Let’s now assume that anti-pipeliners turn down Laxer’s plan and are successful at preventing any new additional export pipelines—an increasingly realistic scenario. There is still sufficient pipeline capacity for a few more years. After then, rail may become a better option. Oil sands emissions would still increase (up to Notley’s emission cap). Canada also assumes it will have access to affordable energy (i.e., at non-economy-crippling prices) during the next oil supply shock. Canada is still forced to see the majority of its oil to only one market, as required under NAFTA. With the Laxer plan, there is a chance to substantially reduce emissions and assert more control over energy supplies.
In the end, this debate over a bitumen export pipeline may evolve into something more than a national unity crisis. It could coincide—like it has for Liberal governments of yore—with a global energy or financial crisis. The election of Bernie Sanders and a democratic sweep of Congress, increasingly plausible if Trump wins the Republican nomination, would push Laxer’s plan into the realm of the possible. Seeing this pipeline debate under the narrow gaze of national unity actually limits the potential solutions available to politicians. Instead, and not without an acute sense of irony, imagine seeing the pipeline as an opportunity to be in right relation with indigenous peoples, to address climate change and energy insecurity.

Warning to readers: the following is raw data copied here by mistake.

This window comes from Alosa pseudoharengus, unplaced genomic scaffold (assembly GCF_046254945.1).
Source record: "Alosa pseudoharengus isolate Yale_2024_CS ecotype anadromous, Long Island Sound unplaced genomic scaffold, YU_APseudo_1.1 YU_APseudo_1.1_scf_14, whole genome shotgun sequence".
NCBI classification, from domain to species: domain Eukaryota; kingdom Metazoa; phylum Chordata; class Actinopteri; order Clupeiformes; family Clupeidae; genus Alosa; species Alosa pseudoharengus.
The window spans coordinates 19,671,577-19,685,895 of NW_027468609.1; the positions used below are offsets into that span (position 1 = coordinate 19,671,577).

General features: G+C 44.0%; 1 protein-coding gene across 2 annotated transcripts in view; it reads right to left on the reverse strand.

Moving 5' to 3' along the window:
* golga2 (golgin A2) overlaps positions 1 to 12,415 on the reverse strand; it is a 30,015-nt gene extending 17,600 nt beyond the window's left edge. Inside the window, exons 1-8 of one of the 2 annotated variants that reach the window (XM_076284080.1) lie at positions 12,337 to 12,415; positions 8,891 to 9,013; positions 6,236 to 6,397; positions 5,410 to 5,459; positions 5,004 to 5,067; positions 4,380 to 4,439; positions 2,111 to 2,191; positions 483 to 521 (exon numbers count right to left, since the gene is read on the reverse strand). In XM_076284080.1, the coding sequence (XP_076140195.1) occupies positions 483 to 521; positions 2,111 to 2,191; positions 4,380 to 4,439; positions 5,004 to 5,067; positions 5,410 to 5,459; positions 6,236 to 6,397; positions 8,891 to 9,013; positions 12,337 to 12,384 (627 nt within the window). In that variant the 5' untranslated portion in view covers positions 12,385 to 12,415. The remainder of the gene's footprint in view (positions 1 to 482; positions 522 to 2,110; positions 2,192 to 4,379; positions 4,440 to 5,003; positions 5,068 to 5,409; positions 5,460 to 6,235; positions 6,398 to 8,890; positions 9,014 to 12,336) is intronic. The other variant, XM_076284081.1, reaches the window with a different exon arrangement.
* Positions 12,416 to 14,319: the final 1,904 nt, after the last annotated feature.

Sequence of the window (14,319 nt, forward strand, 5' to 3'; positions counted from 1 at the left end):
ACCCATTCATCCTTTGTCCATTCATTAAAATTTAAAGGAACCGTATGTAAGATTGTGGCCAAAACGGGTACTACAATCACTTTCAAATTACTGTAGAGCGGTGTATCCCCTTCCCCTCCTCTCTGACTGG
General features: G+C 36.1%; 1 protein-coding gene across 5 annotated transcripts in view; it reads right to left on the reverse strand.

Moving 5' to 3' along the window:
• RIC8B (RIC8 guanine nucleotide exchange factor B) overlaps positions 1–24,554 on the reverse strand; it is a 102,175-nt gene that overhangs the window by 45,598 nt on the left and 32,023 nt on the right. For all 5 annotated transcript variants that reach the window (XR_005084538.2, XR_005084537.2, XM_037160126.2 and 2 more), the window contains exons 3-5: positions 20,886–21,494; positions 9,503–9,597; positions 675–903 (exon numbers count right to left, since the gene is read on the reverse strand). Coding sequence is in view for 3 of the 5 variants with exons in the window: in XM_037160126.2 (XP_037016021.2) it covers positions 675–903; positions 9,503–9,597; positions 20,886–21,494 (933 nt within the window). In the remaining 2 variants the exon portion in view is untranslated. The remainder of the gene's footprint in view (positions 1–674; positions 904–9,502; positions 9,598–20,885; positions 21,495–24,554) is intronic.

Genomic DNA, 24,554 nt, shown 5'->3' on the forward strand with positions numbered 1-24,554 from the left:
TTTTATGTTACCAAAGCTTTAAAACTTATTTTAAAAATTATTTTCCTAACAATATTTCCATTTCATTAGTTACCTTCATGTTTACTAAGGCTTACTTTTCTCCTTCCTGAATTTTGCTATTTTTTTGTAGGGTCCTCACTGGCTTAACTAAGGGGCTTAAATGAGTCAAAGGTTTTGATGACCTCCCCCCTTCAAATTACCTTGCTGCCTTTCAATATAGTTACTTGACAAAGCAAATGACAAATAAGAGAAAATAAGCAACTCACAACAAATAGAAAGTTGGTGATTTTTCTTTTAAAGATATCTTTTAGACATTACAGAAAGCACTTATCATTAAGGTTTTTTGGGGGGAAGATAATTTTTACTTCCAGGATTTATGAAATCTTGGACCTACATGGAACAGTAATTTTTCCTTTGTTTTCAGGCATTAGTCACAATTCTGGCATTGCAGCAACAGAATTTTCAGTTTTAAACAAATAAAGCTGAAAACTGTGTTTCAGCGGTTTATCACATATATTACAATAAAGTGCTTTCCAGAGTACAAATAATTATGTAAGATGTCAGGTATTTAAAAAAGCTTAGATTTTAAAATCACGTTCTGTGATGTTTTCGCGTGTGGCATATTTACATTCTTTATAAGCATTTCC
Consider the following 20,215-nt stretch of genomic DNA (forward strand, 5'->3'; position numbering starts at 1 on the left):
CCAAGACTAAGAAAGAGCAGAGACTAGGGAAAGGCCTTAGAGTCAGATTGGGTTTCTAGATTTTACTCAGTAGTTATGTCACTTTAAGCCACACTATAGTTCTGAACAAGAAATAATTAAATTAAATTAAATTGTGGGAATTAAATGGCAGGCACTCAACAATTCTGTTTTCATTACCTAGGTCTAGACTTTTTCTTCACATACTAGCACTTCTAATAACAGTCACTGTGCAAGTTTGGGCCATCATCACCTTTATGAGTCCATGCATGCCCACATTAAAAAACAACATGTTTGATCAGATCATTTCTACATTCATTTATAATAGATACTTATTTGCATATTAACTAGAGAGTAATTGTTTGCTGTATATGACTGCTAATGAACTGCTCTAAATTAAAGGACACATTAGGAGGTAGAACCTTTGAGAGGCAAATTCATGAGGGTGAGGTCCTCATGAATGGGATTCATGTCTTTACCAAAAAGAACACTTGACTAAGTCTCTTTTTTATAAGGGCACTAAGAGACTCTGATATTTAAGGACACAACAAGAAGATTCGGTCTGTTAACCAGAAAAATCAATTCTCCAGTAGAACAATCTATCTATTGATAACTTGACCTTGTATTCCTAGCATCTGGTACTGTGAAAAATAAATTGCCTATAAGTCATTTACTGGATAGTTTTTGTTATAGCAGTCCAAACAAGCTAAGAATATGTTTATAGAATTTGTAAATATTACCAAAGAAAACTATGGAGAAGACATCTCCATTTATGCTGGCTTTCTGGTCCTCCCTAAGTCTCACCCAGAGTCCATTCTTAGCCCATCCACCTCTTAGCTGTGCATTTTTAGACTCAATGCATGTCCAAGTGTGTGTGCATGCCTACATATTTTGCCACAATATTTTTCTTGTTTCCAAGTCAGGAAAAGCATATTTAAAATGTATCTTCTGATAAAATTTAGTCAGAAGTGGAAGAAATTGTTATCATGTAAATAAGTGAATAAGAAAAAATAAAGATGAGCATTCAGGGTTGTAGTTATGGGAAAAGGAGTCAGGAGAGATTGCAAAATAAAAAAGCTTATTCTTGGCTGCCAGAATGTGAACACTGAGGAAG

In my next blog post I’ll write about how the Laxer plan could, or could not, shift the interests of the oil industry and the investment community.